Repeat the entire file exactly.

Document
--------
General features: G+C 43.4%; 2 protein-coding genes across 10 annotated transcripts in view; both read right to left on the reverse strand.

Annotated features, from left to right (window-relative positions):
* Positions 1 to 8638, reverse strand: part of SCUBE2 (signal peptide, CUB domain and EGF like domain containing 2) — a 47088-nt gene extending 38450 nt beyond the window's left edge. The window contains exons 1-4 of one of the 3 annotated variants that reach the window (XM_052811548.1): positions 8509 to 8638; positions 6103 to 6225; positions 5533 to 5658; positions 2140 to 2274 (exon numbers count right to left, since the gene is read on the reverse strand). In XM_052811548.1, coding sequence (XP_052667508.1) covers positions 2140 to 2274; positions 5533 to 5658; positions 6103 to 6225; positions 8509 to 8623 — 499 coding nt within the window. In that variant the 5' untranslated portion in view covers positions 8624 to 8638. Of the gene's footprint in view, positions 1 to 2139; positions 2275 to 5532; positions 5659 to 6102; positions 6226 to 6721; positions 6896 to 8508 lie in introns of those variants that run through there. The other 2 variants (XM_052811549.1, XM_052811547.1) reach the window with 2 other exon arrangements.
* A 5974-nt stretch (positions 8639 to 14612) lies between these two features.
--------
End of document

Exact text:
General features: G+C 43.4%; 2 protein-coding genes across 10 annotated transcripts in view; both read right to left on the reverse strand.

Annotated features, from left to right (window-relative positions):
* Positions 1 to 8638, reverse strand: part of SCUBE2 (signal peptide, CUB domain and EGF like domain containing 2) — a 47088-nt gene extending 38450 nt beyond the window's left edge. The window contains exons 1-4 of one of the 3 annotated variants that reach the window (XM_052811548.1): positions 8509 to 8638; positions 6103 to 6225; positions 5533 to 5658; positions 2140 to 2274 (exon numbers count right to left, since the gene is read on the reverse strand). In XM_052811548.1, coding sequence (XP_052667508.1) covers positions 2140 to 2274; positions 5533 to 5658; positions 6103 to 6225; positions 8509 to 8623 — 499 coding nt within the window. In that variant the 5' untranslated portion in view covers positions 8624 to 8638. Of the gene's footprint in view, positions 1 to 2139; positions 2275 to 5532; positions 5659 to 6102; positions 6226 to 6721; positions 6896 to 8508 lie in introns of those variants that run through there. The other 2 variants (XM_052811549.1, XM_052811547.1) reach the window with 2 other exon arrangements.
* A 5974-nt stretch (positions 8639 to 14612) lies between these two features.